As a blueprint for action in the international realm, the IPS was a useful addition to Canada’s policy toolbox, received positively by practitioners and scholars alike. The defeat of Paul Martin’s Liberal Government in 2006 would, nonetheless, minimize the impact of this document within official circles. The Conservatives’ Canada First outline replaced the IPS as the key security and defence blueprint, but no corresponding policy instruments have been proposed in the areas of trade, diplomacy and development – or an overarching framework bringing together more specialized areas of international cooperation.

The media reported in late 2011 that Canada is crafting a new, comprehensive foreign policy strategy. This would be a welcome development, allowing the country to establish a whole-of-government roadmap for international engagement, which would also provide the conditions for close coordination of federal initiatives with those of other stakeholders (provincial, territorial and municipal governments, educational institutions, NGOs, etc.)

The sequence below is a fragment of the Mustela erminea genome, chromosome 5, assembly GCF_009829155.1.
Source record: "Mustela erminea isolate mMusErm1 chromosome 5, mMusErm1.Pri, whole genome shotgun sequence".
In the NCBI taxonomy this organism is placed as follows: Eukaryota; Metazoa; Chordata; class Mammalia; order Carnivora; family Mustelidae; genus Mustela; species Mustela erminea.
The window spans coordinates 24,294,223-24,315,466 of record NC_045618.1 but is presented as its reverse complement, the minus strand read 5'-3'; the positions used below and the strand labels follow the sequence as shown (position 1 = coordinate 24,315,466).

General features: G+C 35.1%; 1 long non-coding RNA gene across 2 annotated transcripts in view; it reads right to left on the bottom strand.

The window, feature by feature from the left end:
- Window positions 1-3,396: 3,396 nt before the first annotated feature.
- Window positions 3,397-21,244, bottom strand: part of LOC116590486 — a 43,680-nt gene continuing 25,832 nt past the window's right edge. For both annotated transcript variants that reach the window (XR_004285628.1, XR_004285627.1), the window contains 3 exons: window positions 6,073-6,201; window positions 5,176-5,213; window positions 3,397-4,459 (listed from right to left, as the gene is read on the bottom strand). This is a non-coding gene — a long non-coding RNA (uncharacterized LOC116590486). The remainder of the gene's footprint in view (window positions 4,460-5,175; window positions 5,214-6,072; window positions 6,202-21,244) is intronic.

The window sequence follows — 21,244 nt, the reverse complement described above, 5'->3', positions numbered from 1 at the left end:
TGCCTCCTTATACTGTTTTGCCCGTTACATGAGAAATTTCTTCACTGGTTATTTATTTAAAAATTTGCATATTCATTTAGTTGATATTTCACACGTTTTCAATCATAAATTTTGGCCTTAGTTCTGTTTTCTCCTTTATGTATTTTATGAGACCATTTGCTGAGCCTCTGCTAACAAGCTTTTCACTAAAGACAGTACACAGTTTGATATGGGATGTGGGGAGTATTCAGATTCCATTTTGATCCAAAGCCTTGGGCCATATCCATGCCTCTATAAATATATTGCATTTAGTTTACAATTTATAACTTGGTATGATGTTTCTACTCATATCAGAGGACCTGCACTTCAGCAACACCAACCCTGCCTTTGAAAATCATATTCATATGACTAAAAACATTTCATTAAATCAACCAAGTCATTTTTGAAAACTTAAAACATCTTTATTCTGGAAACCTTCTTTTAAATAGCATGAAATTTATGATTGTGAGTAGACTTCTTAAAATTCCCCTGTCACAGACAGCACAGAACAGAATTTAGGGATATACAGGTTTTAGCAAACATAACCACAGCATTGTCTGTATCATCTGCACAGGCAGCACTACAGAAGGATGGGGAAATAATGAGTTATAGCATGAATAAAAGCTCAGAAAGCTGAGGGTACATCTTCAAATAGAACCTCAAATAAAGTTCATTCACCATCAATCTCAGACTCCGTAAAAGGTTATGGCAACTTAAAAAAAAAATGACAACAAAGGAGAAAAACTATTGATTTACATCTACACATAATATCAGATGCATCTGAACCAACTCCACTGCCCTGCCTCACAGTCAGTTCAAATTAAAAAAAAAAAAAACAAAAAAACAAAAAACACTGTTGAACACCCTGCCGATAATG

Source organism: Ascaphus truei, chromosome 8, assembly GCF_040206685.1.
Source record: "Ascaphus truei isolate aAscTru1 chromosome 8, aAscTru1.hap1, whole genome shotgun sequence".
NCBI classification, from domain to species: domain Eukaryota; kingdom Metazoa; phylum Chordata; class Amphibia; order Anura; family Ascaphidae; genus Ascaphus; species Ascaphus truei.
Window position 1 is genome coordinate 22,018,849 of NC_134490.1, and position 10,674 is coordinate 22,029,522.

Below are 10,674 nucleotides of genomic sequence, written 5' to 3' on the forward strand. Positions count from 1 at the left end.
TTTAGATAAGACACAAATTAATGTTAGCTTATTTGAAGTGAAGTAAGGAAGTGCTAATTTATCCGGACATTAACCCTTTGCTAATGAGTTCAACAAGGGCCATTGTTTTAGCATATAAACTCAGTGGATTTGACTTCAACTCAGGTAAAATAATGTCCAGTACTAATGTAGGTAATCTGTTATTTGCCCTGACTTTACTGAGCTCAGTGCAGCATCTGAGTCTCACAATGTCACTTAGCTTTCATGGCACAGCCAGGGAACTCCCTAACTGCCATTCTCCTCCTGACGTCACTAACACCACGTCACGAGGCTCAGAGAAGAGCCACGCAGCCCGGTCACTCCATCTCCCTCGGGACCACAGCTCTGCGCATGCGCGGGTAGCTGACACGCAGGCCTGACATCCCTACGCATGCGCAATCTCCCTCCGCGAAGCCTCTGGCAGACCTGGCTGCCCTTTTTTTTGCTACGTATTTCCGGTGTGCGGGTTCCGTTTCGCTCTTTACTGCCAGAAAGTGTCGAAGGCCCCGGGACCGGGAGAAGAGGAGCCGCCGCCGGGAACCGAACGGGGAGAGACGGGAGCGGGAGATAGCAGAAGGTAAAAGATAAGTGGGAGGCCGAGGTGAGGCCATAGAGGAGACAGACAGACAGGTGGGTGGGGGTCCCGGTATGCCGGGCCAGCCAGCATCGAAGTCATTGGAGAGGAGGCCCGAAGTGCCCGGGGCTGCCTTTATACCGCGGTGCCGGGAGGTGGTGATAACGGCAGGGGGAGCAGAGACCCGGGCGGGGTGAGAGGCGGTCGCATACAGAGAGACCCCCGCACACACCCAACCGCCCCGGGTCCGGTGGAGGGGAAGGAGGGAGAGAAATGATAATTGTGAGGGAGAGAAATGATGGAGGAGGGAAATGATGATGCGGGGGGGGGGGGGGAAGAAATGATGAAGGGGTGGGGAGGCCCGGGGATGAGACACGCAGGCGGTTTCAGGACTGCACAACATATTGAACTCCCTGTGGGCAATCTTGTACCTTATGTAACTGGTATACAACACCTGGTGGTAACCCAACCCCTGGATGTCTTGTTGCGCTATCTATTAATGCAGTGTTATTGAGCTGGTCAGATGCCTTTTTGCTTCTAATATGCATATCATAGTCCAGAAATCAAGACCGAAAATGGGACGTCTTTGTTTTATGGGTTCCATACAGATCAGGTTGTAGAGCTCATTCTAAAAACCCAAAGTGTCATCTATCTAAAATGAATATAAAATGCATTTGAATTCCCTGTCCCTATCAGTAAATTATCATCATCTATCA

Canada may be able to not only realign and streamline its foreign priorities, but to also identify areas of cooperation and coordination with its main trading partner and ally – the United States – in relation to Asia-Pacific. Canada must consider in the context of a foreign policy review the fact that the United States considers this region as crucial to its own future. In this context, it is preferable to streamline initiatives than to compete directly with US actors in a new world market, whenever possible.

Clinton speaks on Asia Pacific policy

Clinton speaks on Asia Pacific policy (Photo credit: East-West Center)